Charges dropped in mining workplace accident court case because witnesses ‘unavailable’ – ABC News
The State Solicitor’s Office in WA has dropped charges against a Western Australian drilling company that was accused of failing to provide a safe working environment in a long-running case dating back nearly three years.
- The accident occurred when a worker tried to climb onto a moving track-mounted vehicle at a salt lake
- Raglan Drilling was due to fight the charges in a trial set down for July
- But the State Solicitor’s Office told the Kalgoorlie Magistrate’s Court they wanted to discontinue the case
Kalgoorlie-based Raglan Drilling was charged after one of its workers was run over by heavy machinery in August 2016.
The Department of Mines, Industry Regulation and Safety investigated the incident, in which a worker allegedly tried to climb back onto a track-mounted vehicle that was moving but he slipped and was crushed into a salt lake.
The worker sustained head injuries and a fractured hand in the incident, which occurred at remote Lake Cowan near the gold mining town of Norseman, about 600 kilometres east of Perth.
Raglan Drilling — founded in 2006 by brothers Hugo and Gus Lacey — had pleaded not guilty and was due to fight the charges at a five-day trial set down for July.
But Greg Stockton from the State Solicitor’s Office told the Kalgoorlie Magistrate’s Court today they wanted to discontinue the case due to the “unavailability of key witnesses”.
In dismissing the charges, Magistrate Adam Hills-Wright awarded Raglan Drilling $12,000 in court costs, calling it “fair and reasonable”.
Witnesses have left Australia and one has died
The ABC understands the decision to drop the charges has angered mine safety inspectors, but the Department of Mines declined a request for an interview.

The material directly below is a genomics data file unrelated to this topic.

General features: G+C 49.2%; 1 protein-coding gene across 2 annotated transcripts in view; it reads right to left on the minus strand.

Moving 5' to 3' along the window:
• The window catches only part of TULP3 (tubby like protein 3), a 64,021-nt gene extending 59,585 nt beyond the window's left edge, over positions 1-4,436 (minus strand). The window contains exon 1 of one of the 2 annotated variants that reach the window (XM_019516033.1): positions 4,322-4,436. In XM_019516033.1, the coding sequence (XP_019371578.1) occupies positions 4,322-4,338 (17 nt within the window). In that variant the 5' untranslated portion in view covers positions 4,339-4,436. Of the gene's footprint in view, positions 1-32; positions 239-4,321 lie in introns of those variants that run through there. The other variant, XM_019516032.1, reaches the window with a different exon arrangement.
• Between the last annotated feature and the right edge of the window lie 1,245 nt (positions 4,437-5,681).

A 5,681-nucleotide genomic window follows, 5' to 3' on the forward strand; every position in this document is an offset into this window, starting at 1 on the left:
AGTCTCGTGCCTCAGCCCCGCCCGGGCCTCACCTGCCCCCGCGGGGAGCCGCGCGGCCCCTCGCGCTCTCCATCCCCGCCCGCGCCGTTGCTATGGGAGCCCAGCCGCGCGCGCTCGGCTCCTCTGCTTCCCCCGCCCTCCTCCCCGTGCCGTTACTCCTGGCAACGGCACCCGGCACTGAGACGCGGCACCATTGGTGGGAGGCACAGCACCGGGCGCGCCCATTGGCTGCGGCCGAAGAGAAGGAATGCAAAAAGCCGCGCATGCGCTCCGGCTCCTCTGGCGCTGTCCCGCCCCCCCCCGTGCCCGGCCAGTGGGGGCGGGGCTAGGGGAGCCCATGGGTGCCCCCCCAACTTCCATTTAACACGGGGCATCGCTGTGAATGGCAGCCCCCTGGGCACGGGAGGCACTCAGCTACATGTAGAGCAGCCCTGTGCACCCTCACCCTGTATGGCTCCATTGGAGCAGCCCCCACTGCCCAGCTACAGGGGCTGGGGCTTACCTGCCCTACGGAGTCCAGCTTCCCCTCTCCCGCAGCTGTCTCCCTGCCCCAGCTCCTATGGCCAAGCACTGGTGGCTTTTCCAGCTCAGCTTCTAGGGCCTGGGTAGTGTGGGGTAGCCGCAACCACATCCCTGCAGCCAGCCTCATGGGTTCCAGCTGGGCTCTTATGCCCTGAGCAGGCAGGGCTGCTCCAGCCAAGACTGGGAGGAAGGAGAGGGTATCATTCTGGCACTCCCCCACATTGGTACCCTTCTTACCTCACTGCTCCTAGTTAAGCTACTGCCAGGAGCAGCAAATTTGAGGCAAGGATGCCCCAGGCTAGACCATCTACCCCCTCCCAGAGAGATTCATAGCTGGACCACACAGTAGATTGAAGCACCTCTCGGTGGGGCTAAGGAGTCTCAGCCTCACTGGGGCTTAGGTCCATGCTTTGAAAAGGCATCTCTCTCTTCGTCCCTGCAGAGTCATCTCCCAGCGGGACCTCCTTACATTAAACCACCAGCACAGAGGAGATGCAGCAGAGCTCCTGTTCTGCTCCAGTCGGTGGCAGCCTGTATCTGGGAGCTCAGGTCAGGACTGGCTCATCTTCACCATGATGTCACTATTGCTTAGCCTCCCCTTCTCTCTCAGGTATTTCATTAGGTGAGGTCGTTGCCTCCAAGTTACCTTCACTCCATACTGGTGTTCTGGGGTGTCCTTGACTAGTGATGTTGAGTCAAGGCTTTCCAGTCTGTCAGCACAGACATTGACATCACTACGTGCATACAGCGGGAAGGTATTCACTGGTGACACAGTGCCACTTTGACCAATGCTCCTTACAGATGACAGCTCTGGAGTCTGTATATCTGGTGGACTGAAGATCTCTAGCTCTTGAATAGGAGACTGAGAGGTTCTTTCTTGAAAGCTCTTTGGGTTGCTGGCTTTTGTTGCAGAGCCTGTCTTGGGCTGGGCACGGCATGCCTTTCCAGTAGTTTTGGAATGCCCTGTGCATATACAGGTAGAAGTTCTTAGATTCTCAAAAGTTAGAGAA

In a statement, director of mine safety Andrew Chaplyn confirmed the injured worker has left Australia and the department can no longer contact him.
There were only two other direct witnesses to the incident and one is now deceased.
“The department’s decision to investigate this case, and then prosecute the company for a breach of the Mines Safety and Inspection Act was based to some extent on the potential severity of the incident,” Mr Chaplyn said.
“The decision does not set a precedent.
“This is an unusual outcome based on a tragic circumstance.”
Worker rigged control levers for unmanned driving
A department incident report from October 2016 and obtained by the ABC alleges the drill offsider was tramming the tracked rig on his own and returning to the shore of the salt lake to refuel.
The report states both of the vehicle’s control levers were strapped into a position so that the vehicle could move forward without the offsider continuously holding the controls.
As another tracked vehicle approached, the offsider walked from his vehicle to talk to two other co-workers.
After a brief conversation, the offsider returned to his vehicle, which was still moving forward on its own.
He slipped and fell while trying to climb back into the cab.
The vehicle ran over him, with one of the tracks passing along the length of his body.
A person from the other vehicle managed to stop the unmanned vehicle, which was clear of the offsider.
“Fortunately, the ground was very soft and the offsider was pushed down into the ground by the vehicle’s track,” the incident report stated.
“He had injuries to his head and face, and a fractured hand.”
Mine inspectors found driller failed to follow procedures
The Department of Mines blamed the offsider for bypassing the “return to neutral” safety function of the control levers and climbing off the vehicle while it was still moving.
Its investigation found the vehicle’s enabling devices, or dead-man control levers, were modified, allowing the vehicle to move by itself without a person continuously holding the controls.
The report also found the vehicle’s safe operating procedures were not followed and the ladder to access the control cab had been removed for maintenance.
Raglan Drilling, one of the few drilling companies in the WA Goldfields that operates track-mounted rigs to enable mineral exploration on remote salt lakes, was contacted for comment.